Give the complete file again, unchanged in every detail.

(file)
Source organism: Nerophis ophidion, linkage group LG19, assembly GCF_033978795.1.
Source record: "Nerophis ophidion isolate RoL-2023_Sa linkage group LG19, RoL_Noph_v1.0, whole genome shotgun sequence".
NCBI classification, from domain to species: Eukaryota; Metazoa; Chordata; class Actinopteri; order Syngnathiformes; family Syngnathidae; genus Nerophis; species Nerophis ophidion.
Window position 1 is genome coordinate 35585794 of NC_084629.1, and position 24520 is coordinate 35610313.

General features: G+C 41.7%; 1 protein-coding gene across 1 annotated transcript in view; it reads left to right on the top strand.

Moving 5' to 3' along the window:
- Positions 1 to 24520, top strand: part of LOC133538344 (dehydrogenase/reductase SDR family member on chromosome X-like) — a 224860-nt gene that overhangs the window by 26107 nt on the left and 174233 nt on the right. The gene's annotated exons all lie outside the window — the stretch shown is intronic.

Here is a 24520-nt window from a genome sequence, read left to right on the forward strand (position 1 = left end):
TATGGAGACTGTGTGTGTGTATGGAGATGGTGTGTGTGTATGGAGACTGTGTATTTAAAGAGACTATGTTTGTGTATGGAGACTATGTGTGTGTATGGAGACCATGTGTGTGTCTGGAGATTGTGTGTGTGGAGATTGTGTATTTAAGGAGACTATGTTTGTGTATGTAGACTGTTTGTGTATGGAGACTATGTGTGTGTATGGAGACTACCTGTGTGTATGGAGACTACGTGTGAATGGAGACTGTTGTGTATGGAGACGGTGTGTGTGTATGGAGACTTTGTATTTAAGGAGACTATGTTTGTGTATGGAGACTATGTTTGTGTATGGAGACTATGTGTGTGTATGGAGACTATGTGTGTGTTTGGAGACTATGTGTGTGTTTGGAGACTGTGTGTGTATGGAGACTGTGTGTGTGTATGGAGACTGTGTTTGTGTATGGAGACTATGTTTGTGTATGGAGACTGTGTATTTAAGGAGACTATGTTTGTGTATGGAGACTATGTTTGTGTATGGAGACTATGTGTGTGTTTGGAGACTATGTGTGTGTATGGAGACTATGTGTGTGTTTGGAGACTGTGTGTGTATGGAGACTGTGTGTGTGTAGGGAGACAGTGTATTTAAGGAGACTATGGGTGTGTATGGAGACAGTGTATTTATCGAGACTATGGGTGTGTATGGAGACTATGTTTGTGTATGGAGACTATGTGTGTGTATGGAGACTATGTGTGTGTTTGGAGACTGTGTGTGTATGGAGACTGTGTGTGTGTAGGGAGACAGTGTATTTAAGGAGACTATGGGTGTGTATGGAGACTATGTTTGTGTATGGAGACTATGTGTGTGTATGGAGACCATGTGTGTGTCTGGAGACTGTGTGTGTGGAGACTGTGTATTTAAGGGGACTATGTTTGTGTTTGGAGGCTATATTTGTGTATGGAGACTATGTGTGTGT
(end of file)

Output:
Source organism: Nerophis ophidion, linkage group LG19, assembly GCF_033978795.1.
Source record: "Nerophis ophidion isolate RoL-2023_Sa linkage group LG19, RoL_Noph_v1.0, whole genome shotgun sequence".
NCBI classification, from domain to species: Eukaryota; Metazoa; Chordata; class Actinopteri; order Syngnathiformes; family Syngnathidae; genus Nerophis; species Nerophis ophidion.
Window position 1 is genome coordinate 35585794 of NC_084629.1, and position 24520 is coordinate 35610313.

General features: G+C 41.7%; 1 protein-coding gene across 1 annotated transcript in view; it reads left to right on the top strand.

Moving 5' to 3' along the window:
- Positions 1 to 24520, top strand: part of LOC133538344 (dehydrogenase/reductase SDR family member on chromosome X-like) — a 224860-nt gene that overhangs the window by 26107 nt on the left and 174233 nt on the right. The gene's annotated exons all lie outside the window — the stretch shown is intronic.

Here is a 24520-nt window from a genome sequence, read left to right on the forward strand (position 1 = left end):
TATGGAGACTGTGTGTGTGTATGGAGATGGTGTGTGTGTATGGAGACTGTGTATTTAAAGAGACTATGTTTGTGTATGGAGACTATGTGTGTGTATGGAGACCATGTGTGTGTCTGGAGATTGTGTGTGTGGAGATTGTGTATTTAAGGAGACTATGTTTGTGTATGTAGACTGTTTGTGTATGGAGACTATGTGTGTGTATGGAGACTACCTGTGTGTATGGAGACTACGTGTGAATGGAGACTGTTGTGTATGGAGACGGTGTGTGTGTATGGAGACTTTGTATTTAAGGAGACTATGTTTGTGTATGGAGACTATGTTTGTGTATGGAGACTATGTGTGTGTATGGAGACTATGTGTGTGTTTGGAGACTATGTGTGTGTTTGGAGACTGTGTGTGTATGGAGACTGTGTGTGTGTATGGAGACTGTGTTTGTGTATGGAGACTATGTTTGTGTATGGAGACTGTGTATTTAAGGAGACTATGTTTGTGTATGGAGACTATGTTTGTGTATGGAGACTATGTGTGTGTTTGGAGACTATGTGTGTGTATGGAGACTATGTGTGTGTTTGGAGACTGTGTGTGTATGGAGACTGTGTGTGTGTAGGGAGACAGTGTATTTAAGGAGACTATGGGTGTGTATGGAGACAGTGTATTTATCGAGACTATGGGTGTGTATGGAGACTATGTTTGTGTATGGAGACTATGTGTGTGTATGGAGACTATGTGTGTGTTTGGAGACTGTGTGTGTATGGAGACTGTGTGTGTGTAGGGAGACAGTGTATTTAAGGAGACTATGGGTGTGTATGGAGACTATGTTTGTGTATGGAGACTATGTGTGTGTATGGAGACCATGTGTGTGTCTGGAGACTGTGTGTGTGGAGACTGTGTATTTAAGGGGACTATGTTTGTGTTTGGAGGCTATATTTGTGTATGGAGACTATGTGTGTGT